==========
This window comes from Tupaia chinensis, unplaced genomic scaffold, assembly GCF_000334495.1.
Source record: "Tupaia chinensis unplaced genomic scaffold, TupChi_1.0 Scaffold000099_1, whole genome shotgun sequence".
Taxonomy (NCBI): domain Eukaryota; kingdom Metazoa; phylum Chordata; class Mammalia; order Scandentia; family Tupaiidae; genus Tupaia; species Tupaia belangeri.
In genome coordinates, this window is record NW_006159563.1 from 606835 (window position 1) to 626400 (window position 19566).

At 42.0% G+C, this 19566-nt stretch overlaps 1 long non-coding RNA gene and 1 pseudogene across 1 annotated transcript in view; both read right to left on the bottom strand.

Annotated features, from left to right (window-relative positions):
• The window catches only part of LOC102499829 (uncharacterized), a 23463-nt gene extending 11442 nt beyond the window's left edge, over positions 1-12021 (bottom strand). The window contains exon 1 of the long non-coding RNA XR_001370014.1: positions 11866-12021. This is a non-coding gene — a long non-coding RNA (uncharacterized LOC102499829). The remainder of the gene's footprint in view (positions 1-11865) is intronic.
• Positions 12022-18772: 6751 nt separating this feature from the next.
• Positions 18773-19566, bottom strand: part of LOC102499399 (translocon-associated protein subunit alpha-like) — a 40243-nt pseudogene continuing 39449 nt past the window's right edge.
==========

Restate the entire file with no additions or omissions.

This window comes from Tupaia chinensis, unplaced genomic scaffold, assembly GCF_000334495.1.
Source record: "Tupaia chinensis unplaced genomic scaffold, TupChi_1.0 Scaffold000099_1, whole genome shotgun sequence".
Taxonomy (NCBI): domain Eukaryota; kingdom Metazoa; phylum Chordata; class Mammalia; order Scandentia; family Tupaiidae; genus Tupaia; species Tupaia belangeri.
In genome coordinates, this window is record NW_006159563.1 from 606835 (window position 1) to 626400 (window position 19566).

At 42.0% G+C, this 19566-nt stretch overlaps 1 long non-coding RNA gene and 1 pseudogene across 1 annotated transcript in view; both read right to left on the bottom strand.

Annotated features, from left to right (window-relative positions):
• The window catches only part of LOC102499829 (uncharacterized), a 23463-nt gene extending 11442 nt beyond the window's left edge, over positions 1-12021 (bottom strand). The window contains exon 1 of the long non-coding RNA XR_001370014.1: positions 11866-12021. This is a non-coding gene — a long non-coding RNA (uncharacterized LOC102499829). The remainder of the gene's footprint in view (positions 1-11865) is intronic.
• Positions 12022-18772: 6751 nt separating this feature from the next.
• Positions 18773-19566, bottom strand: part of LOC102499399 (translocon-associated protein subunit alpha-like) — a 40243-nt pseudogene continuing 39449 nt past the window's right edge.